Disability and Domestic Violence: Protecting Survivors' Human Rights
P Harpur, H Douglas, 'Disability and Domestic Violence: Protecting Survivors' Human Rights (Special Issue: Disability at the Peripheries)' (2015) 23 (3) Griffith Law Review 405-433
30 Pages Posted: 21 Apr 2015
Date Written: 2015
Survivors with disabilities experience domestic violence both more often and differently to those who do not have a disability. The presence of impairment substantially transforms the medical, psychological, environmental, economic, legal and political factors which contribute to the occurrence of violence. Survivors of domestic violence are often highly dependent on their abuser, fear disclosing abuse and lack economic independence, and these issues may be heightened for a person who also has a disability. Domestic violence is amplified by the existence of impairment when law enforcement and medical bodies construct the survivor and their relationship with the perpetrator through an oppressive disability model. Advances in theory and international disability human rights laws may provide new and powerful avenues to critique how law and practice in Australia responds to disability domestic violence. The United Nations Convention on the Rights of Persons with Disabilities (CRPD) is the first human rights convention to specifically protect survivors with disabilities from domestic violence. In this article, we use critical disability studies and the CRPD to identify limitations with Australia’s responses to disability domestic violence.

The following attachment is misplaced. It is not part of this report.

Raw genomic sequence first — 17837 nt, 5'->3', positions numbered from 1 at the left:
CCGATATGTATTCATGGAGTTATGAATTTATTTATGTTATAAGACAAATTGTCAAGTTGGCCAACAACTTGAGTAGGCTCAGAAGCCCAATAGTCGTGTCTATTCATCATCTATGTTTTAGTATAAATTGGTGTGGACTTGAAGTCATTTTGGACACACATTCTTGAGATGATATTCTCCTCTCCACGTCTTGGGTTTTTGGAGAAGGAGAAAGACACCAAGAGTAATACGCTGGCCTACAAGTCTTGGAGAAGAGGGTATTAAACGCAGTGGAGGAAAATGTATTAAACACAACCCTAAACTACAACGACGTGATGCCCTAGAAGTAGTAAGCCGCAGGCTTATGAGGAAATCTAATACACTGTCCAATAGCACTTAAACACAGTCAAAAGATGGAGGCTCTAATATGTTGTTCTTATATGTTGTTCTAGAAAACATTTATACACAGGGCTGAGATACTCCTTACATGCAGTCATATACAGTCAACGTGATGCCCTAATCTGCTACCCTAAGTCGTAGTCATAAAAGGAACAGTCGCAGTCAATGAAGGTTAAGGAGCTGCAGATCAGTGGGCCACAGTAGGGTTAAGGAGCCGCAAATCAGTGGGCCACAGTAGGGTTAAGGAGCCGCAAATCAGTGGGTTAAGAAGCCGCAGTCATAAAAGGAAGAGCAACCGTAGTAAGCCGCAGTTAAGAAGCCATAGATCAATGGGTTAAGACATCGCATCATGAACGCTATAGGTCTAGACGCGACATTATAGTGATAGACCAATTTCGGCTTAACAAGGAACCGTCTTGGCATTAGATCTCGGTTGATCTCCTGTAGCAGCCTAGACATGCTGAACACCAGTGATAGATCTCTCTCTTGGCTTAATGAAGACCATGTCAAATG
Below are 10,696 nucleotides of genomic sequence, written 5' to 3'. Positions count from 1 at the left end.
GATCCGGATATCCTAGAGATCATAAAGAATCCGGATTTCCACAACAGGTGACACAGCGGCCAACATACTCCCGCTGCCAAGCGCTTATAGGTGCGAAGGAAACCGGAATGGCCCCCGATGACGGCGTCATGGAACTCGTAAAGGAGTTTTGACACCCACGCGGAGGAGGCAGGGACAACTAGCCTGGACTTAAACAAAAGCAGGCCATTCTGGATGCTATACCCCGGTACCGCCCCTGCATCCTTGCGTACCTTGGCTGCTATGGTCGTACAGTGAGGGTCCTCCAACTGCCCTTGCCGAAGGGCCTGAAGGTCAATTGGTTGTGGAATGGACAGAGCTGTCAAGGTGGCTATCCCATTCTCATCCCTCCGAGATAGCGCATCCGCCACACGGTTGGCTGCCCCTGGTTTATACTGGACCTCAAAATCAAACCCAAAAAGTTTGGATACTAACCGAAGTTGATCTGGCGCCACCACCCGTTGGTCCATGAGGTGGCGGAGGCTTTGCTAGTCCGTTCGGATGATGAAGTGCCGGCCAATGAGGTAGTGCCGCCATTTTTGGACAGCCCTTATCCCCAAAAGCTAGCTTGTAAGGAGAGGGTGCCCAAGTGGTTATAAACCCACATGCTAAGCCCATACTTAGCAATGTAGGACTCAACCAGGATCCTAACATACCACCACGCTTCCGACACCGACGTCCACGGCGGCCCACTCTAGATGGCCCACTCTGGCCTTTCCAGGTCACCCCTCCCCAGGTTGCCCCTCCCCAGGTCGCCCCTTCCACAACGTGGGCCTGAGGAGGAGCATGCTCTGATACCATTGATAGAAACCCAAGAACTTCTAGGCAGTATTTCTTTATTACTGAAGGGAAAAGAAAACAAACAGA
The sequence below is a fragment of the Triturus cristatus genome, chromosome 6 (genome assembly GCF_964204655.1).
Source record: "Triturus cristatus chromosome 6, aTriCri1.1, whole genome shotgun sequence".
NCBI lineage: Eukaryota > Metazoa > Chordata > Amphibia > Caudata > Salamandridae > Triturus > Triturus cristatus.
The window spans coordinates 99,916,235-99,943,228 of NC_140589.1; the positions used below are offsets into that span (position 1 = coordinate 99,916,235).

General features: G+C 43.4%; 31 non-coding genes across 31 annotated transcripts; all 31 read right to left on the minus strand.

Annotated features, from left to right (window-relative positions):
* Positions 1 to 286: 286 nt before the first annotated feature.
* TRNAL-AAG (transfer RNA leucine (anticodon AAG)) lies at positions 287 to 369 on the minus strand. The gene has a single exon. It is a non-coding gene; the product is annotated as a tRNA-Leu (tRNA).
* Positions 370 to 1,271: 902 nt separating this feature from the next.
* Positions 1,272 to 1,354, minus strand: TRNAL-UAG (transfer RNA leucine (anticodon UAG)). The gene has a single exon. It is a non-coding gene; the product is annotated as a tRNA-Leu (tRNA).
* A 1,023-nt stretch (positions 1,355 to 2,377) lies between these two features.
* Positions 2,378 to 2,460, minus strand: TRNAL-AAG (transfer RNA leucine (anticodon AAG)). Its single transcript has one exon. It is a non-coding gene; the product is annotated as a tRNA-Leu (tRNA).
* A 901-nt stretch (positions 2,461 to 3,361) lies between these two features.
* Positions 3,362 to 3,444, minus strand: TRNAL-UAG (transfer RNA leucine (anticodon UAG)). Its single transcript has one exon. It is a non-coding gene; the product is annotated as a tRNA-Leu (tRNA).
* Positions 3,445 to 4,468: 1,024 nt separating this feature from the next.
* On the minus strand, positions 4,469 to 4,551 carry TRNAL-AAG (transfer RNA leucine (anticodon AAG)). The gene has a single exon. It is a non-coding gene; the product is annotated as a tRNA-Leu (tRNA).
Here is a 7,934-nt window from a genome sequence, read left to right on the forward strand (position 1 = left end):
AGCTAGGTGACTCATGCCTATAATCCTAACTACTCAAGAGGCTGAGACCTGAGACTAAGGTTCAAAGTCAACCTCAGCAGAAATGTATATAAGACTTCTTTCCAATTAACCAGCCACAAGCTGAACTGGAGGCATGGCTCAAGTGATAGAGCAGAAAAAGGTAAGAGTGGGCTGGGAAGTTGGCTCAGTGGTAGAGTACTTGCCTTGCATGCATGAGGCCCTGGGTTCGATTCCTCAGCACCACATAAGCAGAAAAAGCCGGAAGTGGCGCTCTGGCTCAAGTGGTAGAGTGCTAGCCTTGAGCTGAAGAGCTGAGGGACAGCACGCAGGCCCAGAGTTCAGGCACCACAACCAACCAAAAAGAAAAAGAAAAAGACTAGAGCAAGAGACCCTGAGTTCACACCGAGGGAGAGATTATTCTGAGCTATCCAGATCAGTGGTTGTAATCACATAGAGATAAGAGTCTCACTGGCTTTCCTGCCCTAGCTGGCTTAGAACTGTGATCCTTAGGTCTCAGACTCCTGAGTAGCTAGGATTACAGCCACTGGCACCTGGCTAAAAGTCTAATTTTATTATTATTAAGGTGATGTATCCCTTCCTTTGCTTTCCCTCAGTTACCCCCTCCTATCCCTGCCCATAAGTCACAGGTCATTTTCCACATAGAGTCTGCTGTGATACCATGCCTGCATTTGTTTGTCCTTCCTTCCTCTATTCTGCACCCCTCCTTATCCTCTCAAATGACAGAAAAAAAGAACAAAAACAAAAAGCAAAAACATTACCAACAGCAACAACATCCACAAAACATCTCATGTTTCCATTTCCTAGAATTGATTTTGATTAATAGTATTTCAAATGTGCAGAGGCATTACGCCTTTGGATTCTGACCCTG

Keywords: disabilities, domestic violience, human rights
JEL Classification: K00
Suggested Citation: Suggested Citation